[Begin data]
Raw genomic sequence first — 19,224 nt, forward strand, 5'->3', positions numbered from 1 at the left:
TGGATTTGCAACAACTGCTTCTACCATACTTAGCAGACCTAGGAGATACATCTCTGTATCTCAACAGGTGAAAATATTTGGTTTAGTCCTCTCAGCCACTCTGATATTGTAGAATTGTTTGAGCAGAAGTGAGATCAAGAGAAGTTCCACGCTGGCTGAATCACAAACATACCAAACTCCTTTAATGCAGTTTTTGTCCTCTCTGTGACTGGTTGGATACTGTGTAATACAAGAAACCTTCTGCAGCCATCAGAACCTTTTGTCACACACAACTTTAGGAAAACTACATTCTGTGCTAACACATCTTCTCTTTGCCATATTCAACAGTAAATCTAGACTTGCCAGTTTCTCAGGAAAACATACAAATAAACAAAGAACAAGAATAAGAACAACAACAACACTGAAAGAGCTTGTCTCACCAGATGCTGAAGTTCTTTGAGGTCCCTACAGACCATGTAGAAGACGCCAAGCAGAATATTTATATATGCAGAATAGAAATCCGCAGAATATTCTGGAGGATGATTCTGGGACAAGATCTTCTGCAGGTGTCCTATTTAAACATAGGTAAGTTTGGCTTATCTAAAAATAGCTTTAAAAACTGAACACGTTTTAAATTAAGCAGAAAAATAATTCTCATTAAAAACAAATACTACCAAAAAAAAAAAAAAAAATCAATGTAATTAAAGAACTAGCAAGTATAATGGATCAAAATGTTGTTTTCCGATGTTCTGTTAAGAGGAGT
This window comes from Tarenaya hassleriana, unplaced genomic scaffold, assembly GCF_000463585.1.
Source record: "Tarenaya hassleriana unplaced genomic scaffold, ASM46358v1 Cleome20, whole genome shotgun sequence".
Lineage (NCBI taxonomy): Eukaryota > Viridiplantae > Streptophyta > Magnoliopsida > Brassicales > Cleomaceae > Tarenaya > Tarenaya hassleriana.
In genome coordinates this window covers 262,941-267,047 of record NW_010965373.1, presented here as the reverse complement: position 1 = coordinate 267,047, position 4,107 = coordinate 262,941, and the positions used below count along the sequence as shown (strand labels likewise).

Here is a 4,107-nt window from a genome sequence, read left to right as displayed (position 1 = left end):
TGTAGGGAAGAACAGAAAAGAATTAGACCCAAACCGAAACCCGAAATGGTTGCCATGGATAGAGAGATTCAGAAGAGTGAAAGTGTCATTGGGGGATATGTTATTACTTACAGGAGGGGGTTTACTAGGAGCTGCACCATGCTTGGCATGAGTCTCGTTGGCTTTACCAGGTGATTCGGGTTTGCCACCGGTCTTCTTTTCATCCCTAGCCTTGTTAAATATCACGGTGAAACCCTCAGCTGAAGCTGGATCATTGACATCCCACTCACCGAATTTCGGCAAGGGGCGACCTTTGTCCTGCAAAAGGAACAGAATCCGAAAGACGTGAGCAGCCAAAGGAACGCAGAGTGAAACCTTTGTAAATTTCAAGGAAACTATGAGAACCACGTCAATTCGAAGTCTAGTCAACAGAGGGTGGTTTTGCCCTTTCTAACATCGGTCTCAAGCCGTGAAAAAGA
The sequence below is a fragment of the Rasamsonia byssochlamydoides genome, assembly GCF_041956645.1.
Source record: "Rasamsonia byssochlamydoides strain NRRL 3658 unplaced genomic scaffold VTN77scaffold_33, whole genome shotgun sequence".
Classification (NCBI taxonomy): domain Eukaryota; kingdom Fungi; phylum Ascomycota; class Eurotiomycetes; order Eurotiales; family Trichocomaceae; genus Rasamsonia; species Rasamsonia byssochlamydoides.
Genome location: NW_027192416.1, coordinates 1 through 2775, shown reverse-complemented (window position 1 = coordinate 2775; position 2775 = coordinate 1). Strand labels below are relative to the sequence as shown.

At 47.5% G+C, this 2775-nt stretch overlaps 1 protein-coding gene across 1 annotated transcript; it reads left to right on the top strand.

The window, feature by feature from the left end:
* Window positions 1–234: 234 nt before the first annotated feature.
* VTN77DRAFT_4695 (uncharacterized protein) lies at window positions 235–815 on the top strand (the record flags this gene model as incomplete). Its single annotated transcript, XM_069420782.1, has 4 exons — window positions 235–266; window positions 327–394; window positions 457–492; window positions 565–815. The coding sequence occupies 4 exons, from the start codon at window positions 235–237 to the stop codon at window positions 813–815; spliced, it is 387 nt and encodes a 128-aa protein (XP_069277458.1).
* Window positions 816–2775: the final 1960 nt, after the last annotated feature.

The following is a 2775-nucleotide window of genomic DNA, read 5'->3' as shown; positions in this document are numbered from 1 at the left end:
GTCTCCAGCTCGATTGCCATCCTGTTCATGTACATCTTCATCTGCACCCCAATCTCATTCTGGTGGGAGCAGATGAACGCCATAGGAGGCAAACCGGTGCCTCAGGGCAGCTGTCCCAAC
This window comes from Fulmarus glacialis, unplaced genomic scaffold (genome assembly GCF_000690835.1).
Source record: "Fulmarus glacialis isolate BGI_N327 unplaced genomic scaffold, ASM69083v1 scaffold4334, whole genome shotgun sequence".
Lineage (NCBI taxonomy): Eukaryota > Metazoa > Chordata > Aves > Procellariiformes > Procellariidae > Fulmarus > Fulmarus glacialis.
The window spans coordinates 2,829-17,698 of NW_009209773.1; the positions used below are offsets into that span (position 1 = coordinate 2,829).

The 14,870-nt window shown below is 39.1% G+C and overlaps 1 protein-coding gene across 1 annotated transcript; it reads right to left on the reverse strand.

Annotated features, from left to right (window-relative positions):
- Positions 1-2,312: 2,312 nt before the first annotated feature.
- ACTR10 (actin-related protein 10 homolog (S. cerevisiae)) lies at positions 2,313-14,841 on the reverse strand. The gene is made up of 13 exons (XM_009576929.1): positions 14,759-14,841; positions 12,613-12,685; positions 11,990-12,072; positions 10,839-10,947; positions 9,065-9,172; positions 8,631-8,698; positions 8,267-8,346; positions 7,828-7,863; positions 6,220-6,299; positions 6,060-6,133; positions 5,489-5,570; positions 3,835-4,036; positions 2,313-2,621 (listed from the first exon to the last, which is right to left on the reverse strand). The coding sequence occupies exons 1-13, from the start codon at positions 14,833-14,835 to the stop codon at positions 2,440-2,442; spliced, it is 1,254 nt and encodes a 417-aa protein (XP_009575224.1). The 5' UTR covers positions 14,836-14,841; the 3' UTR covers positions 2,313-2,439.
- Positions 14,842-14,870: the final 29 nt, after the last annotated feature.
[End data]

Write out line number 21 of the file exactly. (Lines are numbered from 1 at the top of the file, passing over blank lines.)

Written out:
Source record: "Fulmarus glacialis isolate BGI_N327 unplaced genomic scaffold, ASM69083v1 scaffold4334, whole genome shotgun sequence".